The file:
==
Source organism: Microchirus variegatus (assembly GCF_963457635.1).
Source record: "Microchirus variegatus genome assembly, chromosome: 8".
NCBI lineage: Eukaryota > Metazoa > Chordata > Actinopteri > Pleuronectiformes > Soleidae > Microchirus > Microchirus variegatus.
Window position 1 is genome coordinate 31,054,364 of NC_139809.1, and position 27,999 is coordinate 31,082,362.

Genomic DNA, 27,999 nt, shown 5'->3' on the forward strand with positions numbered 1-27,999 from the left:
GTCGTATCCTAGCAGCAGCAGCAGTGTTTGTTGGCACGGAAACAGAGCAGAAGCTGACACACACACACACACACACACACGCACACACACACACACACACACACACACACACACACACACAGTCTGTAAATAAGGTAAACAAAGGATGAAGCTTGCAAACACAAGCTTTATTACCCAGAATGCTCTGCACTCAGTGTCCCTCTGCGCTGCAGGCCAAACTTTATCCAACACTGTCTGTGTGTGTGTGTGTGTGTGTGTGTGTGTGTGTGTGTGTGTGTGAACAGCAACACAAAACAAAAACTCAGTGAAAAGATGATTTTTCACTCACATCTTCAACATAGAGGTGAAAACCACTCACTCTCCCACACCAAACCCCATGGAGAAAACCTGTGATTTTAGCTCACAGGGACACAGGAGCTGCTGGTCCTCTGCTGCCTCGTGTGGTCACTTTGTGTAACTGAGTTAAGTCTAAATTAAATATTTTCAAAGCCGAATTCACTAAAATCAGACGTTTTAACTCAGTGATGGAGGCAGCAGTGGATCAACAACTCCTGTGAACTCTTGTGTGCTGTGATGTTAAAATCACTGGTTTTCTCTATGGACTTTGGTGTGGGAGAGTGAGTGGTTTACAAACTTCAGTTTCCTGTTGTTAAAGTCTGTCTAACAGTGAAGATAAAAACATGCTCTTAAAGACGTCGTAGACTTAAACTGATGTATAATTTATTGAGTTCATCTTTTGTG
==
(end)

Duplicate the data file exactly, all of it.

Source organism: Microchirus variegatus (assembly GCF_963457635.1).
Source record: "Microchirus variegatus genome assembly, chromosome: 8".
NCBI lineage: Eukaryota > Metazoa > Chordata > Actinopteri > Pleuronectiformes > Soleidae > Microchirus > Microchirus variegatus.
Window position 1 is genome coordinate 31,054,364 of NC_139809.1, and position 27,999 is coordinate 31,082,362.

Genomic DNA, 27,999 nt, shown 5'->3' on the forward strand with positions numbered 1-27,999 from the left:
GTCGTATCCTAGCAGCAGCAGCAGTGTTTGTTGGCACGGAAACAGAGCAGAAGCTGACACACACACACACACACACACACGCACACACACACACACACACACACACACACACACACACACAGTCTGTAAATAAGGTAAACAAAGGATGAAGCTTGCAAACACAAGCTTTATTACCCAGAATGCTCTGCACTCAGTGTCCCTCTGCGCTGCAGGCCAAACTTTATCCAACACTGTCTGTGTGTGTGTGTGTGTGTGTGTGTGTGTGTGTGTGTGTGTGTGAACAGCAACACAAAACAAAAACTCAGTGAAAAGATGATTTTTCACTCACATCTTCAACATAGAGGTGAAAACCACTCACTCTCCCACACCAAACCCCATGGAGAAAACCTGTGATTTTAGCTCACAGGGACACAGGAGCTGCTGGTCCTCTGCTGCCTCGTGTGGTCACTTTGTGTAACTGAGTTAAGTCTAAATTAAATATTTTCAAAGCCGAATTCACTAAAATCAGACGTTTTAACTCAGTGATGGAGGCAGCAGTGGATCAACAACTCCTGTGAACTCTTGTGTGCTGTGATGTTAAAATCACTGGTTTTCTCTATGGACTTTGGTGTGGGAGAGTGAGTGGTTTACAAACTTCAGTTTCCTGTTGTTAAAGTCTGTCTAACAGTGAAGATAAAAACATGCTCTTAAAGACGTCGTAGACTTAAACTGATGTATAATTTATTGAGTTCATCTTTTGTG